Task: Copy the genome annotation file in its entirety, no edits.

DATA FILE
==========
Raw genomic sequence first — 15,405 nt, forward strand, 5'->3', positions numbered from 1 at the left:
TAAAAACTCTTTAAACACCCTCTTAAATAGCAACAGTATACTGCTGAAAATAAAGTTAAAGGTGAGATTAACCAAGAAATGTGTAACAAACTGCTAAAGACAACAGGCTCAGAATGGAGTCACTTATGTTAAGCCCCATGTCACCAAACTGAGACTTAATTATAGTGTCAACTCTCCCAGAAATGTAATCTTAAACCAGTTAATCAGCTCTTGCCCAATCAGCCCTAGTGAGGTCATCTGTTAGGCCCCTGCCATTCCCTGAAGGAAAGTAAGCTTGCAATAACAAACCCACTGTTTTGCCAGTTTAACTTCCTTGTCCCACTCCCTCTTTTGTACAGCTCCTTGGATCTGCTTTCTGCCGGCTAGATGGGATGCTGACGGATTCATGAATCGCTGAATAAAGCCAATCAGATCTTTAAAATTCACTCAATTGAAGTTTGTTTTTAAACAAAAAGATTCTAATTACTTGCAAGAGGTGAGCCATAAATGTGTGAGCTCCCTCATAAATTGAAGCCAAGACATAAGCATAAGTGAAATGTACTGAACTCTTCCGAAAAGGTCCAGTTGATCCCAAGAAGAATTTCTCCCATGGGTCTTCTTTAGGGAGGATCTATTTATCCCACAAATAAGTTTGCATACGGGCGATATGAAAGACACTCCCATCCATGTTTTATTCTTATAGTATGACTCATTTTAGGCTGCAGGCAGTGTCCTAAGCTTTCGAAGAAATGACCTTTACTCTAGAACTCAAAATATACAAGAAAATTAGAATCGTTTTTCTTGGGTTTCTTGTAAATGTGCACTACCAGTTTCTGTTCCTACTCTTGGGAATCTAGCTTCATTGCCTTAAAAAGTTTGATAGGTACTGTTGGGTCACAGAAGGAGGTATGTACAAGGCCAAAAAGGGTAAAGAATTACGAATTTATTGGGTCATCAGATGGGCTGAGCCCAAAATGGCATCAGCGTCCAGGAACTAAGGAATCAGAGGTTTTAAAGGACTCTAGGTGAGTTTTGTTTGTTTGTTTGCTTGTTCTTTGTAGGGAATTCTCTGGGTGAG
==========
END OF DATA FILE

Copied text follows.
Raw genomic sequence first — 15,405 nt, forward strand, 5'->3', positions numbered from 1 at the left:
TAAAAACTCTTTAAACACCCTCTTAAATAGCAACAGTATACTGCTGAAAATAAAGTTAAAGGTGAGATTAACCAAGAAATGTGTAACAAACTGCTAAAGACAACAGGCTCAGAATGGAGTCACTTATGTTAAGCCCCATGTCACCAAACTGAGACTTAATTATAGTGTCAACTCTCCCAGAAATGTAATCTTAAACCAGTTAATCAGCTCTTGCCCAATCAGCCCTAGTGAGGTCATCTGTTAGGCCCCTGCCATTCCCTGAAGGAAAGTAAGCTTGCAATAACAAACCCACTGTTTTGCCAGTTTAACTTCCTTGTCCCACTCCCTCTTTTGTACAGCTCCTTGGATCTGCTTTCTGCCGGCTAGATGGGATGCTGACGGATTCATGAATCGCTGAATAAAGCCAATCAGATCTTTAAAATTCACTCAATTGAAGTTTGTTTTTAAACAAAAAGATTCTAATTACTTGCAAGAGGTGAGCCATAAATGTGTGAGCTCCCTCATAAATTGAAGCCAAGACATAAGCATAAGTGAAATGTACTGAACTCTTCCGAAAAGGTCCAGTTGATCCCAAGAAGAATTTCTCCCATGGGTCTTCTTTAGGGAGGATCTATTTATCCCACAAATAAGTTTGCATACGGGCGATATGAAAGACACTCCCATCCATGTTTTATTCTTATAGTATGACTCATTTTAGGCTGCAGGCAGTGTCCTAAGCTTTCGAAGAAATGACCTTTACTCTAGAACTCAAAATATACAAGAAAATTAGAATCGTTTTTCTTGGGTTTCTTGTAAATGTGCACTACCAGTTTCTGTTCCTACTCTTGGGAATCTAGCTTCATTGCCTTAAAAAGTTTGATAGGTACTGTTGGGTCACAGAAGGAGGTATGTACAAGGCCAAAAAGGGTAAAGAATTACGAATTTATTGGGTCATCAGATGGGCTGAGCCCAAAATGGCATCAGCGTCCAGGAACTAAGGAATCAGAGGTTTTAAAGGACTCTAGGTGAGTTTTGTTTGTTTGTTTGCTTGTTCTTTGTAGGGAATTCTCTGGGTGAG